Brown said the improvements that have occurred in the city, since before he was on the commission through today, are like “night and day.”

“Our debt load has been cut by maybe three quarters. The city is in much better condition than it was in 2010,” he said. “It has a bright shining outlook in 2021.”

Brown accepted the plaque at the meeting and thanked the community for the last few years. All who were present at the meeting – city employees as well as community members – gave Brown a standing ovation.

“It’s been a pleasure. I’ve known you for a long time, but in the last few years, it’s been great sitting beside you and learning from you,” City Commissioner Ronna Larson said to him.


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Fresh Start Emergency Shelter closes temporarily

The Fresh Start Emergency Shelter at 136 W. 3rd St. closed their doors temporarily to the public Dec. 17.

Shanea Bea, president of the Board of Directors for Fresh Start Emergency Shelter, said the board voted 5-1 on Dec. 6 to close the shelter because of financial concerns and for the safety of shelter guests.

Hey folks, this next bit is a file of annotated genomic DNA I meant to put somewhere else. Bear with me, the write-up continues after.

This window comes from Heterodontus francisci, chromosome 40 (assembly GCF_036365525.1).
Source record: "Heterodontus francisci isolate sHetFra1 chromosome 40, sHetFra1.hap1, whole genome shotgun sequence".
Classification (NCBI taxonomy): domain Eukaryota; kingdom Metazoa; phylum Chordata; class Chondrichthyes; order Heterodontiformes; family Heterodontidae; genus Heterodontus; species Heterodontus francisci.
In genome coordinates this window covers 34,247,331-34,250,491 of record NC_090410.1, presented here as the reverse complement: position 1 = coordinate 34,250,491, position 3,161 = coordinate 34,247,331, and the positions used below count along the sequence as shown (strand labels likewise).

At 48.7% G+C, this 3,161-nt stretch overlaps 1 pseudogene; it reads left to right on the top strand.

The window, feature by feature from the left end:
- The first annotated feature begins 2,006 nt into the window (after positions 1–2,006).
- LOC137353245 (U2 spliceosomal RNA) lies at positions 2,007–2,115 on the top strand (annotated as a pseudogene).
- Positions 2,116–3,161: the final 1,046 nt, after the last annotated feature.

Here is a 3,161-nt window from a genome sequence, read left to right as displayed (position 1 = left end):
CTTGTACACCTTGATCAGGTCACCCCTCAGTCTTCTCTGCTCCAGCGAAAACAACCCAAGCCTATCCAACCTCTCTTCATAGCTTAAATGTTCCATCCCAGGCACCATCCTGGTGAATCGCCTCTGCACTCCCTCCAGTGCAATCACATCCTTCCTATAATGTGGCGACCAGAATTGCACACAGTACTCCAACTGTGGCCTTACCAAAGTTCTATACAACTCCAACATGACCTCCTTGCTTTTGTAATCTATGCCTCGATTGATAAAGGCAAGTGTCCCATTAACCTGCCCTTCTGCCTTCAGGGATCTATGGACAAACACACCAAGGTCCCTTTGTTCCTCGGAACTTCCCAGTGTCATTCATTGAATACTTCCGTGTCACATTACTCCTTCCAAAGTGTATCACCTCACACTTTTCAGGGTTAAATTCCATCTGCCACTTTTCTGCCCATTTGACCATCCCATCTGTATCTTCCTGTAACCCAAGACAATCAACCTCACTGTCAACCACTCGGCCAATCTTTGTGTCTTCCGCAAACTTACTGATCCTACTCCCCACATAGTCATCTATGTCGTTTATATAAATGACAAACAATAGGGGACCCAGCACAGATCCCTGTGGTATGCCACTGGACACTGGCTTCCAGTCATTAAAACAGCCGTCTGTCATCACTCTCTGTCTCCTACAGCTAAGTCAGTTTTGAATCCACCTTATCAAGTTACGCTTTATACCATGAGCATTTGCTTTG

“The Fresh Start Emergency Shelter is facing ongoing safety, financial and legal barriers that are preventing the shelter from operating safely to the public,” Bea said.

Bea said the board is working to address the issues properly so the shelter can reopen and resume services as soon as possible. She said the board does not have a re-opening date as of yet.

The guests staying at the shelter were relocated to other housing and shelters by the closing date, including permanent housing in the community and temporary housing within hotels or other area shelters.

Board members relayed they contacted other area shelters to let them know of the closure so staff could prepare for more guests. Bea said she doesn’t know whether the closure will cause an overflow at other shelters.

The shelter staffed one full-time volunteer, the director, and other people volunteered on occasion. The board said the director will continue to work on a volunteer basis, so no loss of pay will occur in conjunction with the temporary closing of the shelter.